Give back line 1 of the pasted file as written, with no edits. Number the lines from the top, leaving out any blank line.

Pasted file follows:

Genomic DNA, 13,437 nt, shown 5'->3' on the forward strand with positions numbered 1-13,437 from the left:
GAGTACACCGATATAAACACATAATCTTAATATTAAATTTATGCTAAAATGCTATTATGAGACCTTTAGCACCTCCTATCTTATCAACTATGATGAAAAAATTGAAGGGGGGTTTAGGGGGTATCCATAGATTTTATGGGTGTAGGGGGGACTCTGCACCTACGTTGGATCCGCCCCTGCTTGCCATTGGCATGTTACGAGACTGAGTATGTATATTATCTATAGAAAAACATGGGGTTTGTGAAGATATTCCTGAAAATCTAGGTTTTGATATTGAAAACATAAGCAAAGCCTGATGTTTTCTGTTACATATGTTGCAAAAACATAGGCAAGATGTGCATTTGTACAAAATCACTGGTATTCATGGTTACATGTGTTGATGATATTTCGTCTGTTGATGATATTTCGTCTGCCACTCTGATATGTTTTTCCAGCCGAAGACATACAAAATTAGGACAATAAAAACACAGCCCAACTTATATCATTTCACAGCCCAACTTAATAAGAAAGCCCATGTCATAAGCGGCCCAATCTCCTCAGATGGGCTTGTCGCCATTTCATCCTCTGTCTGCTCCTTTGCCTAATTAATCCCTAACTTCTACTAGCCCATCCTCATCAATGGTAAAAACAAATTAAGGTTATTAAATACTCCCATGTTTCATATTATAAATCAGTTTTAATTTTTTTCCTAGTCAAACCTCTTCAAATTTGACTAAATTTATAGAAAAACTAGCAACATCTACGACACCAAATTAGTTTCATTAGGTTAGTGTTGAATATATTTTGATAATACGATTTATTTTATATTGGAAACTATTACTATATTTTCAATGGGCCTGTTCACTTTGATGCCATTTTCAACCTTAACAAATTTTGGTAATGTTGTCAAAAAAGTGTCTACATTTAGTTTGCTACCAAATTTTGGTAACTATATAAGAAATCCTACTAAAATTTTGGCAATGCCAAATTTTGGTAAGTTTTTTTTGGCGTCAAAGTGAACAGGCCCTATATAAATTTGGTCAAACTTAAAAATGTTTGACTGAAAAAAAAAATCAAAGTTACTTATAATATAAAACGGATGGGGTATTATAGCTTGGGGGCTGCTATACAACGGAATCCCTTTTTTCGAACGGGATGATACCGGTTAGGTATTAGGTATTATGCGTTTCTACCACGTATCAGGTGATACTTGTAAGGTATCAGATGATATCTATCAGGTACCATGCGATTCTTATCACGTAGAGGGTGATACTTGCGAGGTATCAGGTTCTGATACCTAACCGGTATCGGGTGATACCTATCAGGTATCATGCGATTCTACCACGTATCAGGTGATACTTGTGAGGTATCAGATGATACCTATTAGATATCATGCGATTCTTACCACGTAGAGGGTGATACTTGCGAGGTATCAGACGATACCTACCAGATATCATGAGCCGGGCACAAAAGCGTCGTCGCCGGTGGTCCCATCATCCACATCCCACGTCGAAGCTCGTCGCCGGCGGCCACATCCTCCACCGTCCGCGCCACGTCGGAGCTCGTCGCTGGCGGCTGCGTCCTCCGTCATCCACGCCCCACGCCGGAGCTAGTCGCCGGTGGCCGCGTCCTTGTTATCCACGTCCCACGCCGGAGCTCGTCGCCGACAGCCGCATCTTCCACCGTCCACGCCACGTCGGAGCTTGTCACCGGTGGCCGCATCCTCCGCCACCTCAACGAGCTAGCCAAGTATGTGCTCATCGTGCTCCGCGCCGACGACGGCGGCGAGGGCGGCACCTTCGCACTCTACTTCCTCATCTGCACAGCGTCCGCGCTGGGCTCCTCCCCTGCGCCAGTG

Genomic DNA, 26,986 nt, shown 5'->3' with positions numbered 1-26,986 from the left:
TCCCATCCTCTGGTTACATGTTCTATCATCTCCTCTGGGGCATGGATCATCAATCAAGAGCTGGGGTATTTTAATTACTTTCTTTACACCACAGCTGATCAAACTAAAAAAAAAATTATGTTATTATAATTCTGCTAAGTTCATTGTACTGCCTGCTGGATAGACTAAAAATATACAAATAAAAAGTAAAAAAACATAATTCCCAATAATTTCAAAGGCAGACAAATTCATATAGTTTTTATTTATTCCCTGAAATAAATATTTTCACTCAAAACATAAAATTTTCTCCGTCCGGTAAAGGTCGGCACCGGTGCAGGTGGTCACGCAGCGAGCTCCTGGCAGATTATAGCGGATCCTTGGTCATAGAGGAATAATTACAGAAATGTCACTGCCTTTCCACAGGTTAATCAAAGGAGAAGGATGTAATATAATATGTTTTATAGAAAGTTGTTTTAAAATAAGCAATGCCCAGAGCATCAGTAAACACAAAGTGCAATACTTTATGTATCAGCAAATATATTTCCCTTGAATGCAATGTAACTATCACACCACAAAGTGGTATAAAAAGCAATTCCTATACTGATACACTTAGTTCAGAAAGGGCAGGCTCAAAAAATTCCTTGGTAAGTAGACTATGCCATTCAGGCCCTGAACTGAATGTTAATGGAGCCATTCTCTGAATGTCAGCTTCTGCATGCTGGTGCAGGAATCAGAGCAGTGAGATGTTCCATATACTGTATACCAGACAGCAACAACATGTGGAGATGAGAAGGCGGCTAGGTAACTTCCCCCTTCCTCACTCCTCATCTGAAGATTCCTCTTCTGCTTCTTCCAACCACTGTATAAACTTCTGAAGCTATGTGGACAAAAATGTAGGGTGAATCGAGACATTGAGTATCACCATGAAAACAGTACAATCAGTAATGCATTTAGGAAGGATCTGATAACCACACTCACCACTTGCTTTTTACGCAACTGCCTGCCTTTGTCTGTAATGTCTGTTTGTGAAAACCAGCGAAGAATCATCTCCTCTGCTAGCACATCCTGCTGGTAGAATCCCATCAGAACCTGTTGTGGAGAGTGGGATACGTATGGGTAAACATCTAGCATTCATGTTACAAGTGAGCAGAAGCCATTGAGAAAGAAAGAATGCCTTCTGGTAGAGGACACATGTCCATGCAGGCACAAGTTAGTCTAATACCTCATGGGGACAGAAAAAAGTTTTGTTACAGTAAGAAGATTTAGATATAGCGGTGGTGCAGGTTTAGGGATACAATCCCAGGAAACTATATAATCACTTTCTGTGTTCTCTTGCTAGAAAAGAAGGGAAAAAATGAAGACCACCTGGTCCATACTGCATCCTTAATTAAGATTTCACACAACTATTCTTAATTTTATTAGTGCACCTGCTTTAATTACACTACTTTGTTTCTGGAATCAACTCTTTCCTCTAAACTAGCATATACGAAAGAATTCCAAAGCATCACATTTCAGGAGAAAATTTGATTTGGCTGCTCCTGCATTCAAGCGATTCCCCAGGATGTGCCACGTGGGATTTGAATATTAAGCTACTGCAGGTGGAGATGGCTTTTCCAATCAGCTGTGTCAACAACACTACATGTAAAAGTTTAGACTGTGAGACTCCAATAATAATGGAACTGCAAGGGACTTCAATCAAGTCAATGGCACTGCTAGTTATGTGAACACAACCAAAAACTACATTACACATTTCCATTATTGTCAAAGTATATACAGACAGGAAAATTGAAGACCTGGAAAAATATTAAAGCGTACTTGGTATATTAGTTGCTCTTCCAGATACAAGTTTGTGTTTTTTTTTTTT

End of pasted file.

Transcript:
Genomic DNA, 13,437 nt, shown 5'->3' on the forward strand with positions numbered 1-13,437 from the left: